Posted by Andrea at 7:06 AM | Comments (19)

August 14, 2006

Labels: Or, would you like a side of finely sliced and fried white-fleshed ground vegetables with that?


About ten years ago, I was finally comfortable enough with the whole wicca thing that I actually started telling people about it. I even used the big-W word: witch. Most clearly of all those conversations, I remember the one with a close friend who wanted to know, "But why do you have to label yourself?"

It's a common question, but it doesn't make any sense. Ninety-five per cent of our useful language consists of labels, and we never question them. Labels are useful gadgets. They allow us to get what we want efficiently and easily. I don't know about you, but I am very glad that I can walk into a fast food restaurant and say, "I'd like a burger and fries with a Diet Coke, please," and know that I'm not going to end up with a raw fish and a pda swimming in bechemel sauce. I like to be able to say, "You kicked me in the shin!" Not: "You kicked me in the front of my lower leg!"

One might counter-argue that it's different than labelling people--but, not so. We all label ourselves, constantly, compulsively; we collect labels like my grandfather collected stamps, and end up leaving to our children on our passing a basement so filled with labels that there is only a narrow passageway from the foot of the stairs to the wall. I couldn't list all my labels if I wanted to, but here's a start: I'm a woman. I'm 31. I'm straight. I'm married. I'm a mother. I'm a government employee. I'm a writer. I'm a reader. I'm a scrapbooker. I'm an indifferent gardener. I'm diabetic. I'm asthmatic. I'm an insomniac. I'm not a cat person. I'm a print addict. I'm tall. I'm an environmentalist. I'm a feminist. I'm a first-born.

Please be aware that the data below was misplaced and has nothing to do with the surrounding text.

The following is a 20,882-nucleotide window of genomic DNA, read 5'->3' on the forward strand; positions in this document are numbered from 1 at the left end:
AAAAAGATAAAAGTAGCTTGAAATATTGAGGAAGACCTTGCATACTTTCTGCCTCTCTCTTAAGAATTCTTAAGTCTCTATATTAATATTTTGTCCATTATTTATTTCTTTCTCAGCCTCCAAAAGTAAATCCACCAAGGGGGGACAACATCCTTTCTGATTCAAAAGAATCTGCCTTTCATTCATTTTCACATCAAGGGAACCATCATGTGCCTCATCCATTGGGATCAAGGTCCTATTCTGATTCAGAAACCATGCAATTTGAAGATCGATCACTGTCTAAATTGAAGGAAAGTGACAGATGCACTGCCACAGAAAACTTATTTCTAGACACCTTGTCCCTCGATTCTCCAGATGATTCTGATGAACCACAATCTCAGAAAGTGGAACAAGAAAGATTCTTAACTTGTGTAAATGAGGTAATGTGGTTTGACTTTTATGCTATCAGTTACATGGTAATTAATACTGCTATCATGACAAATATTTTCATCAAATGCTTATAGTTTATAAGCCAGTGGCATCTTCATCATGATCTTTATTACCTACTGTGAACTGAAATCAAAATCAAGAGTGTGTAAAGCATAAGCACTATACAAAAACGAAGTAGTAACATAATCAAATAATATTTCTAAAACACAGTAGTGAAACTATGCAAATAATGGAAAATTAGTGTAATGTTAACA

Imagine how many words it would take to rewrite all of those three-word sentences without labels. "I have been alive for thirty-one rotations of the planet Earth around the sun." That's unwieldy, and I don't know about you, but I'm just as glad that I don't have to write all that out on my tax forms every year. "I have a chronic autoimmune disease that has destroyed the function of my pancreas, leaving me dependent on injections of insulin to stay alive." Whew. What a mouthful every time I want to justify ordering a Diet Coke in a restaurant, or explaining why I have that little electronic gizmo inserted in my hip.

Imagine being a vegeterian in a world where the word "vegetarian" either doesn't exist or is so loaded with negative innuendo that you wouldn't dare use it; how much of a pain in the ass would it be to go out for lunch? Imagine, if you have asthma, that you don't have the word "asthma." How much would it complicate your life when you have symptoms and can't enjoy your normal activities to have to explain to everyone around you what's going on? Imagine if you're an alcoholic but you can't use the word "alcoholic" and someone is offering you a drink. Imagine that you're allergic to cats, but the word "allergic" doesn't exist, and someone with two cats has invited you over for dinner. Every time you have a choice of either letting it pass--not explaining it and looking odd--or explaining it. Wouldn't it get tiresome? Wouldn't you find yourself longing for the right word, wishing one existed?